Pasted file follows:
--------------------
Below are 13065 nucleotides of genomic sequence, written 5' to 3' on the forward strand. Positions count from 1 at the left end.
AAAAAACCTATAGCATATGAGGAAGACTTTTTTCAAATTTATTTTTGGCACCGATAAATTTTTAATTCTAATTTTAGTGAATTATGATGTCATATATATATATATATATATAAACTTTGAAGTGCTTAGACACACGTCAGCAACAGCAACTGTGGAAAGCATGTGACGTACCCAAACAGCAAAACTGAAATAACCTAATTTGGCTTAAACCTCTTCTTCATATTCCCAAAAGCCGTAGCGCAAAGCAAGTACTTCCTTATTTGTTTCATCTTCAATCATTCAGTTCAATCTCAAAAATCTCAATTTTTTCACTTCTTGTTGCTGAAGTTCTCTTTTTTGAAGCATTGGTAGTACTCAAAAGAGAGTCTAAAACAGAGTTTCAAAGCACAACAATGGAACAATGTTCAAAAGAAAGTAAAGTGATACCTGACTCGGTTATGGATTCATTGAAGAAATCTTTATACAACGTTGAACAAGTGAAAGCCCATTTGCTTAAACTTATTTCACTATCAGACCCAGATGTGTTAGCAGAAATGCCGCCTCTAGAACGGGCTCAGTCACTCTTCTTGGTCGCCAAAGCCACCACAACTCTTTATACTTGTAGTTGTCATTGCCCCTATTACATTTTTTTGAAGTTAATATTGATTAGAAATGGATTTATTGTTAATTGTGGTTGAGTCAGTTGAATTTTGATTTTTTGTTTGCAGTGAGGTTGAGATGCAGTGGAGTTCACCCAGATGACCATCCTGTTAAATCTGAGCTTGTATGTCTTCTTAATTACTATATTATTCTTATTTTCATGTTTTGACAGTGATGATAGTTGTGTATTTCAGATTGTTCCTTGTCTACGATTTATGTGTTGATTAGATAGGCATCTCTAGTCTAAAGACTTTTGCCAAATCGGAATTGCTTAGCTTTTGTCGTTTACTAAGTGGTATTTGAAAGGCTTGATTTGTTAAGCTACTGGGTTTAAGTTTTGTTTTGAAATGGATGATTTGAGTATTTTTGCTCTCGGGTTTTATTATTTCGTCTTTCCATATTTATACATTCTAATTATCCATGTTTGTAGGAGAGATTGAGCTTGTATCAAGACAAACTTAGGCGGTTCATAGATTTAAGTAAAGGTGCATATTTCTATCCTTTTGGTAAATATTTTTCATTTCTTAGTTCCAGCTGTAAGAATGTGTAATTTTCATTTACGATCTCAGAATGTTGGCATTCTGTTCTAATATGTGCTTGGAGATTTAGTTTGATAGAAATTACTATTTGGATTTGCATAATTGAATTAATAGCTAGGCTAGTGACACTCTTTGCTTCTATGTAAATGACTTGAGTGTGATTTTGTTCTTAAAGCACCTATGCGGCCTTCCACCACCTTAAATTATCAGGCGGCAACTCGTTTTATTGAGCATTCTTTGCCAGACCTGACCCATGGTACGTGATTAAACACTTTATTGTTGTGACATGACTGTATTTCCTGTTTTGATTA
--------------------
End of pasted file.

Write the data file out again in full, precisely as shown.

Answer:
Below are 13065 nucleotides of genomic sequence, written 5' to 3' on the forward strand. Positions count from 1 at the left end.
AAAAAACCTATAGCATATGAGGAAGACTTTTTTCAAATTTATTTTTGGCACCGATAAATTTTTAATTCTAATTTTAGTGAATTATGATGTCATATATATATATATATATATAAACTTTGAAGTGCTTAGACACACGTCAGCAACAGCAACTGTGGAAAGCATGTGACGTACCCAAACAGCAAAACTGAAATAACCTAATTTGGCTTAAACCTCTTCTTCATATTCCCAAAAGCCGTAGCGCAAAGCAAGTACTTCCTTATTTGTTTCATCTTCAATCATTCAGTTCAATCTCAAAAATCTCAATTTTTTCACTTCTTGTTGCTGAAGTTCTCTTTTTTGAAGCATTGGTAGTACTCAAAAGAGAGTCTAAAACAGAGTTTCAAAGCACAACAATGGAACAATGTTCAAAAGAAAGTAAAGTGATACCTGACTCGGTTATGGATTCATTGAAGAAATCTTTATACAACGTTGAACAAGTGAAAGCCCATTTGCTTAAACTTATTTCACTATCAGACCCAGATGTGTTAGCAGAAATGCCGCCTCTAGAACGGGCTCAGTCACTCTTCTTGGTCGCCAAAGCCACCACAACTCTTTATACTTGTAGTTGTCATTGCCCCTATTACATTTTTTTGAAGTTAATATTGATTAGAAATGGATTTATTGTTAATTGTGGTTGAGTCAGTTGAATTTTGATTTTTTGTTTGCAGTGAGGTTGAGATGCAGTGGAGTTCACCCAGATGACCATCCTGTTAAATCTGAGCTTGTATGTCTTCTTAATTACTATATTATTCTTATTTTCATGTTTTGACAGTGATGATAGTTGTGTATTTCAGATTGTTCCTTGTCTACGATTTATGTGTTGATTAGATAGGCATCTCTAGTCTAAAGACTTTTGCCAAATCGGAATTGCTTAGCTTTTGTCGTTTACTAAGTGGTATTTGAAAGGCTTGATTTGTTAAGCTACTGGGTTTAAGTTTTGTTTTGAAATGGATGATTTGAGTATTTTTGCTCTCGGGTTTTATTATTTCGTCTTTCCATATTTATACATTCTAATTATCCATGTTTGTAGGAGAGATTGAGCTTGTATCAAGACAAACTTAGGCGGTTCATAGATTTAAGTAAAGGTGCATATTTCTATCCTTTTGGTAAATATTTTTCATTTCTTAGTTCCAGCTGTAAGAATGTGTAATTTTCATTTACGATCTCAGAATGTTGGCATTCTGTTCTAATATGTGCTTGGAGATTTAGTTTGATAGAAATTACTATTTGGATTTGCATAATTGAATTAATAGCTAGGCTAGTGACACTCTTTGCTTCTATGTAAATGACTTGAGTGTGATTTTGTTCTTAAAGCACCTATGCGGCCTTCCACCACCTTAAATTATCAGGCGGCAACTCGTTTTATTGAGCATTCTTTGCCAGACCTGACCCATGGTACGTGATTAAACACTTTATTGTTGTGACATGACTGTATTTCCTGTTTTGATTA